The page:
With its original cost nearly doubled to £2.3bn, the almost decade-late World Trade Center Transportation Hub will become the world’s most expensive station


2016 is set to be the year that several long-delayed projects finally complete, and others will hopefully get off the ground. Building’s look at some of the highlights to come in the year ahead looks at the World Trade Center Transportation Hub.

New York, USA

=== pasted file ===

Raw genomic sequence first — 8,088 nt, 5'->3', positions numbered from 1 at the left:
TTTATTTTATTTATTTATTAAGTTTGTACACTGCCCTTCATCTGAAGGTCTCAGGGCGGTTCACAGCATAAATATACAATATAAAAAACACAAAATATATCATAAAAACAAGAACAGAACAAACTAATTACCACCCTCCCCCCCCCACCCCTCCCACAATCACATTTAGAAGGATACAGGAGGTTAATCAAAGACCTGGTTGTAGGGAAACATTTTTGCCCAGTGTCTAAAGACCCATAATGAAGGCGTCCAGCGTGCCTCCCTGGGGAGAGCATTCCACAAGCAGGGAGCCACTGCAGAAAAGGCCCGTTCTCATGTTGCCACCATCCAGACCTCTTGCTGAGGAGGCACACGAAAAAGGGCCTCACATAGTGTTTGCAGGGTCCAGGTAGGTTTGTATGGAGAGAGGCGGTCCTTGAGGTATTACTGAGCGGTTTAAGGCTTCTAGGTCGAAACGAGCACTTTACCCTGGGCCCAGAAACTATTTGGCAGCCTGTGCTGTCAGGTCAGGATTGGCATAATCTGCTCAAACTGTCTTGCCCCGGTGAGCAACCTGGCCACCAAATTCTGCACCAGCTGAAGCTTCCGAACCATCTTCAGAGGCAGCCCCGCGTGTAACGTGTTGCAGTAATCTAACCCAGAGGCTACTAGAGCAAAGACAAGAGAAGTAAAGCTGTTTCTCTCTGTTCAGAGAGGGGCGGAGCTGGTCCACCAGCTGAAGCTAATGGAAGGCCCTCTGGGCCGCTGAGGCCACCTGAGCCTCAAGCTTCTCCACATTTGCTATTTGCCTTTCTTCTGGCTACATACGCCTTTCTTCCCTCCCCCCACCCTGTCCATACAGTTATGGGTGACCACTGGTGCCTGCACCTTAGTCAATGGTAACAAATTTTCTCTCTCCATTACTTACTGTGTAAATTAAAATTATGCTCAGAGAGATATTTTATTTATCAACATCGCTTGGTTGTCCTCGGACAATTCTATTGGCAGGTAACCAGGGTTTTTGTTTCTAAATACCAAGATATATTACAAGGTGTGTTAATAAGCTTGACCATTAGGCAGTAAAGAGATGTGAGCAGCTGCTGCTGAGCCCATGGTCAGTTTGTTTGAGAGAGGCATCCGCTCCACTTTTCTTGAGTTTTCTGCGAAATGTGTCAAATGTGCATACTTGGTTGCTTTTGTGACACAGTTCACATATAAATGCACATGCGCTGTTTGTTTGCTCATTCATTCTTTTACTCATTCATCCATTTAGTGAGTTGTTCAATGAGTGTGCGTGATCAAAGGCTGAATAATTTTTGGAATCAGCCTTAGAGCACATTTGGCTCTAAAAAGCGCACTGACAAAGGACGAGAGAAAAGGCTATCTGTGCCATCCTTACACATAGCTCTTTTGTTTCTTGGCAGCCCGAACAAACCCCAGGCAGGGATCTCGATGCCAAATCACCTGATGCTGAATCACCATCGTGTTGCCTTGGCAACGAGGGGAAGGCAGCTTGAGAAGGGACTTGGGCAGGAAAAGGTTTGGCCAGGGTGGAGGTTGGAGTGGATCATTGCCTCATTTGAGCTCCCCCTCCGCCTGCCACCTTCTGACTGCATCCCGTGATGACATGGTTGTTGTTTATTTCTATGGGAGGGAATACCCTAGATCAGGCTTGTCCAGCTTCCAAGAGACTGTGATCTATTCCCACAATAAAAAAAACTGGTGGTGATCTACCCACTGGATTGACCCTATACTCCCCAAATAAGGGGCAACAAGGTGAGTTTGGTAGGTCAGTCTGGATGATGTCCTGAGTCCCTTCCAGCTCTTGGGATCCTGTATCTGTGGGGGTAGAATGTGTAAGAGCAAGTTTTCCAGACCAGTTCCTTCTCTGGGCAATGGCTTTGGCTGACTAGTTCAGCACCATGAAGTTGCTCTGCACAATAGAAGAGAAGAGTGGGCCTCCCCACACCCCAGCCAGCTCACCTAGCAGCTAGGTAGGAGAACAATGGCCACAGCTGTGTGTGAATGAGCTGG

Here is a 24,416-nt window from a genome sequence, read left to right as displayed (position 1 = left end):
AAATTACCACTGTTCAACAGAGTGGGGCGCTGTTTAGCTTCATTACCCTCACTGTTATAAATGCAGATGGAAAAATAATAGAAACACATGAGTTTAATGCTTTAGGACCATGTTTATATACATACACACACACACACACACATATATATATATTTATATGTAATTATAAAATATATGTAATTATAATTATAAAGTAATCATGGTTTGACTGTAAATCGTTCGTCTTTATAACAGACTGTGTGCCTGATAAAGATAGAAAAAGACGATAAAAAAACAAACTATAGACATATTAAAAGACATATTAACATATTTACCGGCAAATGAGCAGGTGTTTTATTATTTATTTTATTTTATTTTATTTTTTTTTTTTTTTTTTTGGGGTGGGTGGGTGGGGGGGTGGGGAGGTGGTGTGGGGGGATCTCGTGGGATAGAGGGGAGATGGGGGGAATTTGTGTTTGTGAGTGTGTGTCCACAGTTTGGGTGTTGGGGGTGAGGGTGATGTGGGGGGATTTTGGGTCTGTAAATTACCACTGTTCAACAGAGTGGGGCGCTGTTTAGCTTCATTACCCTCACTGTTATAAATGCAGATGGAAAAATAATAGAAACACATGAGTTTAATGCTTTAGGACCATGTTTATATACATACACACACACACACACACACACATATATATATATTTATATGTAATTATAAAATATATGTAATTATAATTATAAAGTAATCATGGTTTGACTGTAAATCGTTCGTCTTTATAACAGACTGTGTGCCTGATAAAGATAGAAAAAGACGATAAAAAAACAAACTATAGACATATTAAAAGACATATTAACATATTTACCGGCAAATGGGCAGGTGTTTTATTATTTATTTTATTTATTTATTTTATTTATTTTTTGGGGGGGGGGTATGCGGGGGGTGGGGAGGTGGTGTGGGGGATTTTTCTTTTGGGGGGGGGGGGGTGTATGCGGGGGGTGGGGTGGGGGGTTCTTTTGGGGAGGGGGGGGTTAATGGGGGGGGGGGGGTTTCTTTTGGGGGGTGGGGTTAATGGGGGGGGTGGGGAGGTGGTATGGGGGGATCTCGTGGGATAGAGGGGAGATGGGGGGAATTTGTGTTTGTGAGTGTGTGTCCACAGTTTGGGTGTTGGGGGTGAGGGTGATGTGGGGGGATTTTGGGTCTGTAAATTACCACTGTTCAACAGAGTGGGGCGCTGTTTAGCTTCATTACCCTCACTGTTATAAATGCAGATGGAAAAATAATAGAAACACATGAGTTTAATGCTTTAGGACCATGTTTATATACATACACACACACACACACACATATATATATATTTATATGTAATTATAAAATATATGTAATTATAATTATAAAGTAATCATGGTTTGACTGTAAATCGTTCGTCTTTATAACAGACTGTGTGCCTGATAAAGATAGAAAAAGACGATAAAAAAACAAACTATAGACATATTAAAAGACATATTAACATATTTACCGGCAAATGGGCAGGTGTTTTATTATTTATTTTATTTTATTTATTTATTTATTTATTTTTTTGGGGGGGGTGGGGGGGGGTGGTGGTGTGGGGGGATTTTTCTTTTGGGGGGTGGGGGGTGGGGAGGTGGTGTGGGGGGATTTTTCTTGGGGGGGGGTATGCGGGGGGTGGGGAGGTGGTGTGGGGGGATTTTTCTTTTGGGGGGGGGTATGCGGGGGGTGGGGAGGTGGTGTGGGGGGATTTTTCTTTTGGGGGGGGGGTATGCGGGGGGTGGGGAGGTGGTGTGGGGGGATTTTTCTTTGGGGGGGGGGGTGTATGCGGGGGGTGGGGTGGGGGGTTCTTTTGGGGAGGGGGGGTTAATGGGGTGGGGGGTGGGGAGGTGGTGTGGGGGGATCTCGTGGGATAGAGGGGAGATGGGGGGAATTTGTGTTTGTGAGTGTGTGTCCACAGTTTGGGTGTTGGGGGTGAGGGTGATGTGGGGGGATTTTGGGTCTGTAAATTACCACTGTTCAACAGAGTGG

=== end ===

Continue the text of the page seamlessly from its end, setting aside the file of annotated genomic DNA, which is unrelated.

If 2016 is the year that many successively delayed projects are likely to come to fruition, few will come with a programme or budget as myopically bloated at this one. The original cost of £1.3bn has almost doubled to £2.3bn making this officially the world’s most expensive station. Moreover, the litany of delays that the station has suffered since its original scheduled 2007 opening means that its expected final completion early this year will be almost a decade late. The reasons for these delays are mired in controversy but Santiago Calatrava’s extraordinarily complex and intricate design, significantly scaled back from its initial form, as well as persistent contractual, political and organisational difficulties are the most popular culprits amongst the American media. However, once fully complete the station will doubtless be a spectacular and inspirational work of architecture. With its twin winged canopies thrusting skywards from a ribbed steel and glass cage, it will form a poignant metaphor for the bittersweet aura of rebirth and hope that haunts the World Trade Centre site.